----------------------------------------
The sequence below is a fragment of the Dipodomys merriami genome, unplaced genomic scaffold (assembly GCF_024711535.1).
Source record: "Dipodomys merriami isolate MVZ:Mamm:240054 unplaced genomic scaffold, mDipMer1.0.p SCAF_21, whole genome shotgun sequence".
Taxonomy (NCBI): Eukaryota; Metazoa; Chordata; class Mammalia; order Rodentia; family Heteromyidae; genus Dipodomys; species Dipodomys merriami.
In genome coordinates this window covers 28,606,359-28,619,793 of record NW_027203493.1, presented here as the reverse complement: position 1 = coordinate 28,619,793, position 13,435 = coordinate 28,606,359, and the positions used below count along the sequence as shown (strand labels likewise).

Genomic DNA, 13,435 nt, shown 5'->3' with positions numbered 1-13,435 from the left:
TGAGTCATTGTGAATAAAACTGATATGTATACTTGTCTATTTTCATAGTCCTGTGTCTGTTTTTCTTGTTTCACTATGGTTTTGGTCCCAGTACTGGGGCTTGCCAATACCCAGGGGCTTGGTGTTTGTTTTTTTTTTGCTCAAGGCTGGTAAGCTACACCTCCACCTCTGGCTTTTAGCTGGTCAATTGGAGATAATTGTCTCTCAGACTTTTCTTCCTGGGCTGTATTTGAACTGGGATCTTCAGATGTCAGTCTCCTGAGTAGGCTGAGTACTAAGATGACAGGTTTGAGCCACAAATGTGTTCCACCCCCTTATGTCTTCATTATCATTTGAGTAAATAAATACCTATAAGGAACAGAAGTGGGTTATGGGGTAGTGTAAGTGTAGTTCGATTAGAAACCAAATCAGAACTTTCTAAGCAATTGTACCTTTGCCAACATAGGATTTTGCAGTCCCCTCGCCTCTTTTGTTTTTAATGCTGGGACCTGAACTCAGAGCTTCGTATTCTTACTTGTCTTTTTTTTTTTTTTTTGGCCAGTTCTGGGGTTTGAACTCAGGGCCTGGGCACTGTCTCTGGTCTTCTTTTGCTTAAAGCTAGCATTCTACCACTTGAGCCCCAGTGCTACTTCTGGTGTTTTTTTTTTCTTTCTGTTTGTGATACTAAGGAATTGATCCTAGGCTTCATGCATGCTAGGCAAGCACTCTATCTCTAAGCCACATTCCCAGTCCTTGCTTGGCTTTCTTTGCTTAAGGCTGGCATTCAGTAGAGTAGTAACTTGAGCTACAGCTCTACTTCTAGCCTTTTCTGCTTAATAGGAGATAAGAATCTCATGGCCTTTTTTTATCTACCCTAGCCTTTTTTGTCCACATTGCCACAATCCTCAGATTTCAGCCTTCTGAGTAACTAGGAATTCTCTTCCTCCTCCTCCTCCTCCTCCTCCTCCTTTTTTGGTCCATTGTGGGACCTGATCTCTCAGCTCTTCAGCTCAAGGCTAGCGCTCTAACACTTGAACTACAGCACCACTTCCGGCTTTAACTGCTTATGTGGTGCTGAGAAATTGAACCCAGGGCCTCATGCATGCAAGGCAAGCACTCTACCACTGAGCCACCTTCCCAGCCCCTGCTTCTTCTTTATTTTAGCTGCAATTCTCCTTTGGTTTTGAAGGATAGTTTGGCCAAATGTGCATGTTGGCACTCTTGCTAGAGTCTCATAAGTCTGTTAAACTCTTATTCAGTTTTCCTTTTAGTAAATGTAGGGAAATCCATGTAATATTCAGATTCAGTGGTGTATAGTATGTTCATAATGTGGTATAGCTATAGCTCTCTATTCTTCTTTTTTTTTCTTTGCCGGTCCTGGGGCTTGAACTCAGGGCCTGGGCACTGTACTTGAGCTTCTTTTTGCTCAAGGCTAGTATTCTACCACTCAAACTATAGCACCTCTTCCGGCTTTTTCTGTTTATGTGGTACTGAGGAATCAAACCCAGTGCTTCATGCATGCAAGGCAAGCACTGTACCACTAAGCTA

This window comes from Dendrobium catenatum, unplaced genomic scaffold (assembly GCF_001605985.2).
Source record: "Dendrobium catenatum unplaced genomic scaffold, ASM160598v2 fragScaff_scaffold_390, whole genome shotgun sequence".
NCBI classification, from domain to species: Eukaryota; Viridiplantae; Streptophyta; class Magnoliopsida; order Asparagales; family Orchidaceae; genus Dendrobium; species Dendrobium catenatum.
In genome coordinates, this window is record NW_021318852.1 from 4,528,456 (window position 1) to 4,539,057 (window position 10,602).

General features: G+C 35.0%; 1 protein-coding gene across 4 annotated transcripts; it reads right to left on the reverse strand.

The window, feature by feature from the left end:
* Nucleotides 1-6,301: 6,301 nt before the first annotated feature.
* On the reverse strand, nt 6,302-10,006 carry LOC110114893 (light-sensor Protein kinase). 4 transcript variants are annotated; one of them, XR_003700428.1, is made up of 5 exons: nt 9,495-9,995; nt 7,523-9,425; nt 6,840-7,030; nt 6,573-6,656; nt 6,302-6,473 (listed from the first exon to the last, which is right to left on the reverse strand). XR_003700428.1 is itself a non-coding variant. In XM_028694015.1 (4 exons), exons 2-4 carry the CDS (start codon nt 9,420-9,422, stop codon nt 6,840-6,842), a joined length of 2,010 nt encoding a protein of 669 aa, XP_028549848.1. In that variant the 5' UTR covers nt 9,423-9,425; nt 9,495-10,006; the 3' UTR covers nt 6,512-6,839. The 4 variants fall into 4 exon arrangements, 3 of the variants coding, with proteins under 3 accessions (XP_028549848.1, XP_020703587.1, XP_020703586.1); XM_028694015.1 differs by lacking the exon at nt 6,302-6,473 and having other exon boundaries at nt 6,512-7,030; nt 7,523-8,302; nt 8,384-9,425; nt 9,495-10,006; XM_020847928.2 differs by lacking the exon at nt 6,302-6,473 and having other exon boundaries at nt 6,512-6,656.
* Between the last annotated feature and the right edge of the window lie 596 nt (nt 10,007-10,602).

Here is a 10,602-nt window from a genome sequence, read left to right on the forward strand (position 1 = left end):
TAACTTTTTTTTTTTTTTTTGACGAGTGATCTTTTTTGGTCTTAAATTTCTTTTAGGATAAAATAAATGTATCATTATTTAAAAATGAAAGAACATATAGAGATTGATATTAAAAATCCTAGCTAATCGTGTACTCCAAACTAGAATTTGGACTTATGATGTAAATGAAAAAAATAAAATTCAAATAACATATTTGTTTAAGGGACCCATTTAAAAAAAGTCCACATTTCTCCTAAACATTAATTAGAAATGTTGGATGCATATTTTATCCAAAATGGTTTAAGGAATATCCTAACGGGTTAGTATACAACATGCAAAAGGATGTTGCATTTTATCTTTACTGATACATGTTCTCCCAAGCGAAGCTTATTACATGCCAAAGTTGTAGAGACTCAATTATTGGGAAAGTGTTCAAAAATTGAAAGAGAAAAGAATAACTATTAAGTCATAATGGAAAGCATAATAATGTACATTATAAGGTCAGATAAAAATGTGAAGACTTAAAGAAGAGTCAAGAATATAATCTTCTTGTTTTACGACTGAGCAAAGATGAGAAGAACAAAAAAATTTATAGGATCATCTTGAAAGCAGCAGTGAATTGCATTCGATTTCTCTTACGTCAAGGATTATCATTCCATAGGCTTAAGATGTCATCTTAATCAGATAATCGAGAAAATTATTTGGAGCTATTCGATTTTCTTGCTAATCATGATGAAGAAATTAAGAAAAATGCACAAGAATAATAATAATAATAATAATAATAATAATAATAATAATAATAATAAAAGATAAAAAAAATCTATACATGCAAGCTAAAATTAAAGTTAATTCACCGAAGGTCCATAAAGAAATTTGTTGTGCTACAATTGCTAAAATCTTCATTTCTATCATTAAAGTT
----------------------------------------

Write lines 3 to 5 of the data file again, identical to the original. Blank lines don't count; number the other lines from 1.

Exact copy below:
Taxonomy (NCBI): Eukaryota; Metazoa; Chordata; class Mammalia; order Rodentia; family Heteromyidae; genus Dipodomys; species Dipodomys merriami.
In genome coordinates this window covers 28,606,359-28,619,793 of record NW_027203493.1, presented here as the reverse complement: position 1 = coordinate 28,619,793, position 13,435 = coordinate 28,606,359, and the positions used below count along the sequence as shown (strand labels likewise).

Genomic DNA, 13,435 nt, shown 5'->3' with positions numbered 1-13,435 from the left: